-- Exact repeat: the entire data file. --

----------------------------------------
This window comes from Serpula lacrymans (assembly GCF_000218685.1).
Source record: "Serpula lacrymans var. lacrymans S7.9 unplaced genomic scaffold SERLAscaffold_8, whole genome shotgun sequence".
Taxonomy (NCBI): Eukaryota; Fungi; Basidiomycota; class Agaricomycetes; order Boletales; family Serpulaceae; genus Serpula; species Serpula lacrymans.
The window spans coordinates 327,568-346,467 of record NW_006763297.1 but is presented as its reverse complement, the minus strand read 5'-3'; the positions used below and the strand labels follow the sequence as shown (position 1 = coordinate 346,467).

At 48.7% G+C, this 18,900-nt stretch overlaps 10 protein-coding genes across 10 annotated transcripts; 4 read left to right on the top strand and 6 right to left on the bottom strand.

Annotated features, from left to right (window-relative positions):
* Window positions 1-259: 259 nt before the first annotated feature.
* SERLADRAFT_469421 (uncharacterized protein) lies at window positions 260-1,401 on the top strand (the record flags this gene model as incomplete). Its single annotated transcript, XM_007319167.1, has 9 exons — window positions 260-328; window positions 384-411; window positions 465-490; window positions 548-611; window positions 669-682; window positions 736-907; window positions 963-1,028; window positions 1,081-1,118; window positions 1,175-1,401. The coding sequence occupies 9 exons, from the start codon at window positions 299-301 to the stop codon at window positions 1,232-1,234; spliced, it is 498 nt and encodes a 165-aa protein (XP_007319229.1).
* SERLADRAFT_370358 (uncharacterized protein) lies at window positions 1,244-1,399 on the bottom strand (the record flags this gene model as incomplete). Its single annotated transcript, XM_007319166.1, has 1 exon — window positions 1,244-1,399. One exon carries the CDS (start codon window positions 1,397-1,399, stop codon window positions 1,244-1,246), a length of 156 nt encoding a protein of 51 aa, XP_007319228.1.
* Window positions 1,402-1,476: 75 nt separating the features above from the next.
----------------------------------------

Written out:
This window comes from Serpula lacrymans (assembly GCF_000218685.1).
Source record: "Serpula lacrymans var. lacrymans S7.9 unplaced genomic scaffold SERLAscaffold_8, whole genome shotgun sequence".
Taxonomy (NCBI): Eukaryota; Fungi; Basidiomycota; class Agaricomycetes; order Boletales; family Serpulaceae; genus Serpula; species Serpula lacrymans.
The window spans coordinates 327,568-346,467 of record NW_006763297.1 but is presented as its reverse complement, the minus strand read 5'-3'; the positions used below and the strand labels follow the sequence as shown (position 1 = coordinate 346,467).

At 48.7% G+C, this 18,900-nt stretch overlaps 10 protein-coding genes across 10 annotated transcripts; 4 read left to right on the top strand and 6 right to left on the bottom strand.

Annotated features, from left to right (window-relative positions):
* Window positions 1-259: 259 nt before the first annotated feature.
* SERLADRAFT_469421 (uncharacterized protein) lies at window positions 260-1,401 on the top strand (the record flags this gene model as incomplete). Its single annotated transcript, XM_007319167.1, has 9 exons — window positions 260-328; window positions 384-411; window positions 465-490; window positions 548-611; window positions 669-682; window positions 736-907; window positions 963-1,028; window positions 1,081-1,118; window positions 1,175-1,401. The coding sequence occupies 9 exons, from the start codon at window positions 299-301 to the stop codon at window positions 1,232-1,234; spliced, it is 498 nt and encodes a 165-aa protein (XP_007319229.1).
* SERLADRAFT_370358 (uncharacterized protein) lies at window positions 1,244-1,399 on the bottom strand (the record flags this gene model as incomplete). Its single annotated transcript, XM_007319166.1, has 1 exon — window positions 1,244-1,399. One exon carries the CDS (start codon window positions 1,397-1,399, stop codon window positions 1,244-1,246), a length of 156 nt encoding a protein of 51 aa, XP_007319228.1.
* Window positions 1,402-1,476: 75 nt separating the features above from the next.